If you’ve been told that you might have diabetic retinopathy, it’s important for an experienced retinal specialist ophthalmologist to closely monitor the progression of the disease so that you can take advantage of the best treatment options.
Eye Consultants of Pennsylvania is the leading ophthalmology practice in Berks County. Our board certified surgeons, ophthalmologists offer a comprehensive range of services to meet the vision needs of patients of all ages.
Our renowned team of nationally-recognized vitreo-retinal specialists has been trained by some of the most respected medical facilities in the world and has vast clinical experience in a wide variety of eye disease and surgical services. In the case of diabetic retinopathy, our goal is to prevent vision loss and make the world a brighter, clearer place for you.
Barry C. Malloy, MD, earned his medical degree from the University of Massachusetts Medical School and completed a vitreo-retinal fellowship at the Washington Hospital Center. He is board certified by the American Board of Ophthalmology and is experienced in the most current treatments, both approved and experimental, for diabetic eye disease, macular degeneration and retinal detachment surgery.
Michael Cusick, MD, earned his medical degree from Georgetown University and completed a medical and surgical vitreo-retinal fellowship at the Duke Eye Center. He specializes in vitreo-retinal disorders including diabetic retinopathy, macular degeneration, retinal detachment, macular holes, and other diseases and surgery of the vitreous body of the eye and the retina.
Anastasia Traband, MD, completed her vitreo-retinal fellowship at the Sheie Eye Institute at the Penn Medicine Hospital at the University of Pennsylvania after receiving her medical degree at Jefferson Medical College in Philadelphia. She specializes in vitreo-retinal disorders, including retinal detachment, macular holes, diabetic retinopathy and other conditions of the retina and vitreous.
Causes of Diabetic Retinopathy
The retina is the thin layer of tissue that lines the inside of the eye. It functions like film in a camera, changing light and images that enter the eye into signals that are transmitted to the brain via the optic nerve.
Diabetic retinopathy occurs when the blood vessels in the retina are damaged due to diabetes and high blood sugar. The blood vessels develop tiny leaks that seep into the retina, especially into the macula. When fluid accumulates and causes swelling (edema), vision may become blurry.
Diabetic retinopathy is a main cause of blindness in Americans between 20 and 74 years of age. You are at risk of this condition whether you have type 1 or type 2 diabetes.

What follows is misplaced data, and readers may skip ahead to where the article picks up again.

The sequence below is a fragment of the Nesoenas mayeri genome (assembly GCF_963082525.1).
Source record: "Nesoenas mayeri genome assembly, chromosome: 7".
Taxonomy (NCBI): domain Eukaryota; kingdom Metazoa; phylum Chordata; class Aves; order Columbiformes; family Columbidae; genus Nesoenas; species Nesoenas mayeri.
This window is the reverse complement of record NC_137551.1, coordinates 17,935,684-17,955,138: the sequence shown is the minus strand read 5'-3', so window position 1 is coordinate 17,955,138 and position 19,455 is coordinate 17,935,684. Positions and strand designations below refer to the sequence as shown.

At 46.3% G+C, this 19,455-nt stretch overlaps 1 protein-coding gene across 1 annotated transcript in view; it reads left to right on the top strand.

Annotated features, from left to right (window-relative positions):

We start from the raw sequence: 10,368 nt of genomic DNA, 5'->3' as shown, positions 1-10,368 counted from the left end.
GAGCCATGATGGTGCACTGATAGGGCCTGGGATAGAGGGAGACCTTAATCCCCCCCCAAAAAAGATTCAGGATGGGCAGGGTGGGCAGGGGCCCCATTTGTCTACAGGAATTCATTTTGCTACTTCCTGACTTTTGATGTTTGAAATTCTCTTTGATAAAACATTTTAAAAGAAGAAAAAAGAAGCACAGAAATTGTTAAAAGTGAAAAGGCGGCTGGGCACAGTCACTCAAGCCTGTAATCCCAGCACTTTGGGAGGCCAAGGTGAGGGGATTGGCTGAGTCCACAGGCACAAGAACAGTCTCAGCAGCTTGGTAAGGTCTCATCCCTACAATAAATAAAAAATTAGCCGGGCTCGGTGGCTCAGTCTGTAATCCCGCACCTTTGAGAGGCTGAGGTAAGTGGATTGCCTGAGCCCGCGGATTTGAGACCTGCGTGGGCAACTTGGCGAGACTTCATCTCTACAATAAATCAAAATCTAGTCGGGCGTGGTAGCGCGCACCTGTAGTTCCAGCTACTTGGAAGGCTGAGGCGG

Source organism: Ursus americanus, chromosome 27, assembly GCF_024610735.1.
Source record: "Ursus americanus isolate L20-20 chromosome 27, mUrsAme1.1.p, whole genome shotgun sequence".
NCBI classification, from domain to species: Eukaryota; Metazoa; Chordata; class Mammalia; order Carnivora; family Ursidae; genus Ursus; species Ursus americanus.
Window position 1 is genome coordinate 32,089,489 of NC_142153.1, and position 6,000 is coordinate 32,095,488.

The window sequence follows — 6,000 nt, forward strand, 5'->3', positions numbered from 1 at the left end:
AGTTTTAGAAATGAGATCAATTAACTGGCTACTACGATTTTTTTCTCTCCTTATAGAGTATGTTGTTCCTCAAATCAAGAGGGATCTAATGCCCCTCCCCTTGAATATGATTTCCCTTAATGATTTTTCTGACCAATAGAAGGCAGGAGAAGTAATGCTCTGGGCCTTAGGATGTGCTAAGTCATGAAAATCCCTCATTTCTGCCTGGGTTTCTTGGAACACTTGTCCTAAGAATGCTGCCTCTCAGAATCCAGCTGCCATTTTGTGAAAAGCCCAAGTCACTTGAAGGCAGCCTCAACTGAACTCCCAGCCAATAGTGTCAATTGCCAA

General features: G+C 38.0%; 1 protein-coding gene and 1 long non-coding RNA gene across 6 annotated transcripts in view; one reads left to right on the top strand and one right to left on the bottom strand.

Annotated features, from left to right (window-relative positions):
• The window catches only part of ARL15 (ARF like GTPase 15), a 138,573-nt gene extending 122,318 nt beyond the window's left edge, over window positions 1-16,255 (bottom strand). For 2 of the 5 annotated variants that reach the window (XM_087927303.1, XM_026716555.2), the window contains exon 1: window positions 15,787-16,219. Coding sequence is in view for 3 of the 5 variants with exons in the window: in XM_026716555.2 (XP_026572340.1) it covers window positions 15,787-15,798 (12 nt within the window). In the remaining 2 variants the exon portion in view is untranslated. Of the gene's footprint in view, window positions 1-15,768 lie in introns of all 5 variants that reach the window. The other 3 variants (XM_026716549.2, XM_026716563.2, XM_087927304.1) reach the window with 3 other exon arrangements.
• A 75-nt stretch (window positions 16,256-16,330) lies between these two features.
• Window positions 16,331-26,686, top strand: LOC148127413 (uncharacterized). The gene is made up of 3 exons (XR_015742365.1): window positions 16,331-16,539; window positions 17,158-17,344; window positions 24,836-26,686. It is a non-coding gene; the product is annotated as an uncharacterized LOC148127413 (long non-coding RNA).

Treatment of Diabetic Retinopathy
Treatment for diabetic retinopathy varies based upon the nature and progression of the condition. There are two stages of diabetic retinopathy:
- Nonproliferative diabetic retinopathy (NPDR) is the earliest stage. Damaged blood vessels in the retina begin to leak extra fluid and small amounts of blood into the eye. It can cause macular edema, the swelling or thickening of the macula, the most common cause of vision loss in diabetics, or macular ischemia, when small blood vessels close.
- Proliferative diabetic retinopathy (PDR) is more advanced and severe. It develops when new blood vessels grow in response to severe ischemia. The growth of new blood vessels is called neovascularization. These new blood vessels are abnormal and may cause severe bleeding, glaucoma, and retinal detachment.
During the first stage of diabetic retinopathy (NPDR), while immediate treatment may not be required unless you have macular edema or macular ischemia, it is critical that your condition be monitored by a skilled retina specialist. If you do require treatment at this stage, the ophthalmologist may recommend a type of laser surgery to slow the leakage of fluid and prevent further vision loss.
In the more advanced stage of diabetic retinopathy, PDR, your ophthalmologist will most likely recommend laser surgery to seal off leaking blood vessels and discourage further blood vessel growth. The earlier the laser treatment is started, the more successful it can be. Although it does not cure diabetic retinopathy, it can help save your remaining vision.
The best way to preserve your good vision is to control your blood-sugar levels, which reduces the chance of retinopathy and slows down its rate of advancement.
To discuss diabetic retinopathy treatment options in Berks County, get in touch with Eye Consultants of Pennsylvania today. Our board-certified, fellowship-trained specialists have an excellent track record of success treating diabetic patients in Lancaster, Ephrata, Reading, and Wyomissing, PA and beyond.
For an appointment, call toll-free 1-800-762-7132.